Rare direct indictment for paramedics charged in death of ‘Good Samaritan’ Al-Hasnawi

Two former Hamilton paramedics charged in connection with the death of Yosif Al-Hasnawi will head straight to trial after a rare direct indictment one of their lawyers describes as “extremely unfair.”

Steven Snively and Christopher Marchant were charged in August with failing to provide the necessaries of life when Al-Hasnawi, 19, was shot in the abdomen and killed on Dec. 2, 2017 — not long after he tried to help an older man who was accosted by two men outside a mosque. Witnesses, including his father and brothers, claimed the paramedics told Al-Hasnawi he was faking his injuries, and that he’d been shot by a pellet gun. Both paramedics have been fired by the city.

Police say when paramedics arrived, they didn’t take Al-Hasnawi to hospital for 38 minutes. When they did, they took him to St. Joseph’s Hospital, rather than Hamilton General Hospital, which is not only the region’s trauma centre, but closer to where he was shot.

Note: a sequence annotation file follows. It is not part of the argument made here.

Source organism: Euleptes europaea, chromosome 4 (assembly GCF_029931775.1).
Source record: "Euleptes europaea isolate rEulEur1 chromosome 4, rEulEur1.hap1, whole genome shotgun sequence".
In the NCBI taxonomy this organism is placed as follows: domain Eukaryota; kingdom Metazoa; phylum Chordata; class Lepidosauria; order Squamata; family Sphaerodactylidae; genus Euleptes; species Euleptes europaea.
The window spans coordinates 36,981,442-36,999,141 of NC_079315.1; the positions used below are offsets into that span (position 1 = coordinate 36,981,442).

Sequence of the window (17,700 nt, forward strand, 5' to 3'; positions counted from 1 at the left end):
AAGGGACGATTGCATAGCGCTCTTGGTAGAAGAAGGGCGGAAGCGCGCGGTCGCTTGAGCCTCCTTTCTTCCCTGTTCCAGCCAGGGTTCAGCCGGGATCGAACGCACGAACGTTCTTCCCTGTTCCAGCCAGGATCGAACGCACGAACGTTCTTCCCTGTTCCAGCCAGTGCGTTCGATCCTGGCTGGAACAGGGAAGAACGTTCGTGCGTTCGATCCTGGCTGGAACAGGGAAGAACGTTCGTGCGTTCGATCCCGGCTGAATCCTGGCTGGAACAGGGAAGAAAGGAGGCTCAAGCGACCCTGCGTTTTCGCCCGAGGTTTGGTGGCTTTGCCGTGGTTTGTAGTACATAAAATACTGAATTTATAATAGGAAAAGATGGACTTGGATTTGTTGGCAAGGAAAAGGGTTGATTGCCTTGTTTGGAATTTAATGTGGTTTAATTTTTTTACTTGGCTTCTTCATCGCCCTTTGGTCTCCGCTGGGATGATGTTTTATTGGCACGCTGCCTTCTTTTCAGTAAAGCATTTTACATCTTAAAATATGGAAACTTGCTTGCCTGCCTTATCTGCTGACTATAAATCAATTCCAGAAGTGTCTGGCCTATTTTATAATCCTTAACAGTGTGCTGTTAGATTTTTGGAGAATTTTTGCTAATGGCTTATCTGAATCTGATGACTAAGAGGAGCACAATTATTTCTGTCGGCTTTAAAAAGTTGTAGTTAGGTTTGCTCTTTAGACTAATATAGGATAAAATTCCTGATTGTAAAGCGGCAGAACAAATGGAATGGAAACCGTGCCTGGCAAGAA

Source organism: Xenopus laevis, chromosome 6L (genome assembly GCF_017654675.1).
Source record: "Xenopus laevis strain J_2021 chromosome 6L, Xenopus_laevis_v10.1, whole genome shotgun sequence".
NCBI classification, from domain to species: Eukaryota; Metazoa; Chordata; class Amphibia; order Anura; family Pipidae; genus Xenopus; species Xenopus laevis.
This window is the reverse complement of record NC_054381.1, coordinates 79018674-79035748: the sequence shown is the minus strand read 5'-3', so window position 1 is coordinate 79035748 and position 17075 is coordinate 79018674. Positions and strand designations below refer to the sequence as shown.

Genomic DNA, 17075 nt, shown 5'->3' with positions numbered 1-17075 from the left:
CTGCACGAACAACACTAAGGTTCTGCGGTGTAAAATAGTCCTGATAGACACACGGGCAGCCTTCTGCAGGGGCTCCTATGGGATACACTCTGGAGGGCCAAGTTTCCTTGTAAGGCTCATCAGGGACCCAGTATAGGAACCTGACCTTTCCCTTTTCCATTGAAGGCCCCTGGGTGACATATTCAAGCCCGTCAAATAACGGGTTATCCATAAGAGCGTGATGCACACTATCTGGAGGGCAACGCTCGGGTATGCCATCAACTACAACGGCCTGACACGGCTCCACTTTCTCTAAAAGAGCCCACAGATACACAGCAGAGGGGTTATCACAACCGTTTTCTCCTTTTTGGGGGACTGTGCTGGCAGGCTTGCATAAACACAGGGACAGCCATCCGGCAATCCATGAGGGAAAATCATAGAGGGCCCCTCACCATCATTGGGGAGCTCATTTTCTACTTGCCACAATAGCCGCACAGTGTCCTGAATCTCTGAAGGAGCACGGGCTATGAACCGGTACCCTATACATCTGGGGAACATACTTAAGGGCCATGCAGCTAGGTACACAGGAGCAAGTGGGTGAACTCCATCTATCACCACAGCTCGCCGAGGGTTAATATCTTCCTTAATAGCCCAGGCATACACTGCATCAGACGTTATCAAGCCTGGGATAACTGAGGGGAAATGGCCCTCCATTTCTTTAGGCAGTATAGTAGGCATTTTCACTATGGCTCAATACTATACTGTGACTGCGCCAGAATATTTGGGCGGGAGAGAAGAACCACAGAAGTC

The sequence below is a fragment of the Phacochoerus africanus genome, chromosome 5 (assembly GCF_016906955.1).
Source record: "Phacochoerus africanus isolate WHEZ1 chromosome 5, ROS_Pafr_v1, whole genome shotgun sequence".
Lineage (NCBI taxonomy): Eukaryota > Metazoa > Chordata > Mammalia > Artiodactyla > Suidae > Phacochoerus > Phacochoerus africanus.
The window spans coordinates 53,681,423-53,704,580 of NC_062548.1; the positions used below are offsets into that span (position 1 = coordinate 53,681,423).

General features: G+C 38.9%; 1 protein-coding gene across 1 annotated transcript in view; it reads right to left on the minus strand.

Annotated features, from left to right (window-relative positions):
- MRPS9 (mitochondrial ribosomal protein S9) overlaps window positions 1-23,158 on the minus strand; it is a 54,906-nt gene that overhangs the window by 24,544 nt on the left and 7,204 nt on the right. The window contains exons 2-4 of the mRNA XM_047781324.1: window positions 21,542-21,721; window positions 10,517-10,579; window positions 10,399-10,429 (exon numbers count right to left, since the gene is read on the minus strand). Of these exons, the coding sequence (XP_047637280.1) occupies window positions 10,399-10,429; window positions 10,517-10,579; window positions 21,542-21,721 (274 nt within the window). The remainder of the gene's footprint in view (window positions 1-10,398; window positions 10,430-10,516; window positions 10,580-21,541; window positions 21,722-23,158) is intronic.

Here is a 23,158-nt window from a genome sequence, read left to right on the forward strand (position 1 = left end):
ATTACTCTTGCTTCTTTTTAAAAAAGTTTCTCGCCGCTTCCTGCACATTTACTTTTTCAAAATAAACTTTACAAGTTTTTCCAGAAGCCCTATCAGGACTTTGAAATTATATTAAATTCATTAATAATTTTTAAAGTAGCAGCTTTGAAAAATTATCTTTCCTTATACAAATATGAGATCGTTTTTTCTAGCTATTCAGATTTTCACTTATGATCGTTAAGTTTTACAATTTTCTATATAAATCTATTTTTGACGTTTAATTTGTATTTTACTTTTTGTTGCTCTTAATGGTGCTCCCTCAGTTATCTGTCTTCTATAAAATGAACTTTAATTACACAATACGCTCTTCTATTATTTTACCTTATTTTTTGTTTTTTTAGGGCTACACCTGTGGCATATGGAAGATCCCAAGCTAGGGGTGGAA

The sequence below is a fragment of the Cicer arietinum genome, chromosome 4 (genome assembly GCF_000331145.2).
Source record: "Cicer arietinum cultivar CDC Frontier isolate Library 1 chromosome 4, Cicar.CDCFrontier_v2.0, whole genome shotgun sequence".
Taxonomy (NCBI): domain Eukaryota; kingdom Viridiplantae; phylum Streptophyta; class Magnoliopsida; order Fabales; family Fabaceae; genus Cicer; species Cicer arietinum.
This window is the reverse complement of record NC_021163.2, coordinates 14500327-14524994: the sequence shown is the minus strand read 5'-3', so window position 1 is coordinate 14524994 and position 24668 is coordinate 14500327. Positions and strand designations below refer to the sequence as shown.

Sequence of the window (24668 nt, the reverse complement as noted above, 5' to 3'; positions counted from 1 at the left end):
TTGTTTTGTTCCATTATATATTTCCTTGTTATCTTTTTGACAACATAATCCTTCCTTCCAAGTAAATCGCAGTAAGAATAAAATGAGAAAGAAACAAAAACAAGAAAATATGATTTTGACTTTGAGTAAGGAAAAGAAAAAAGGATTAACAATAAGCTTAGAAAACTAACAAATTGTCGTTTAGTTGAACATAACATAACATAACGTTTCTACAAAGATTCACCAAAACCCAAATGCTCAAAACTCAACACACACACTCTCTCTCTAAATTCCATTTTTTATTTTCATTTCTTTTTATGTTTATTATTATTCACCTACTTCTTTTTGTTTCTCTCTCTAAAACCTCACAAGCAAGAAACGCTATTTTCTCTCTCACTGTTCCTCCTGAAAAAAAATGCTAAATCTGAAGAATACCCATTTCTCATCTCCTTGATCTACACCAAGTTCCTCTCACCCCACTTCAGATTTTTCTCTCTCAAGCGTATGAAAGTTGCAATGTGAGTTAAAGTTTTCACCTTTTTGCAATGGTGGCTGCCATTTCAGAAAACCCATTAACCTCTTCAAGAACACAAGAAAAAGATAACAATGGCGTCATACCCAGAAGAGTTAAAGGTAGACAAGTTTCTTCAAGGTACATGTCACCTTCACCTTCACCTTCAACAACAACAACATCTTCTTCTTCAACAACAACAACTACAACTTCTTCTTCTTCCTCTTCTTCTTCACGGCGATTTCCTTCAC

The direct indictment, which was filed by the Crown, is a “rarely used” provision typically seen in high-profile murder cases, according to Michael DelGobbo, who is representing Snively. It means there will be no preliminary hearing.

The lawyer pointed out that Dale King, the man charged with second degree murder for Al-Hasnawi’s death, was allowed a preliminary hearing, but noted the two paramedics have had that “right removed by the actions of the Crown.”

He said in this case the direct indictment also prevents the paramedics from having their case tried in the Ontario Court of Justice, meaning it must go to Superior Court.

“The Crown has taken away my client’s ability to elect the level of court to be tried in which is extremely unfair,” said DelGobbo, adding the Crown hasn’t given him any explanation for the unusual move.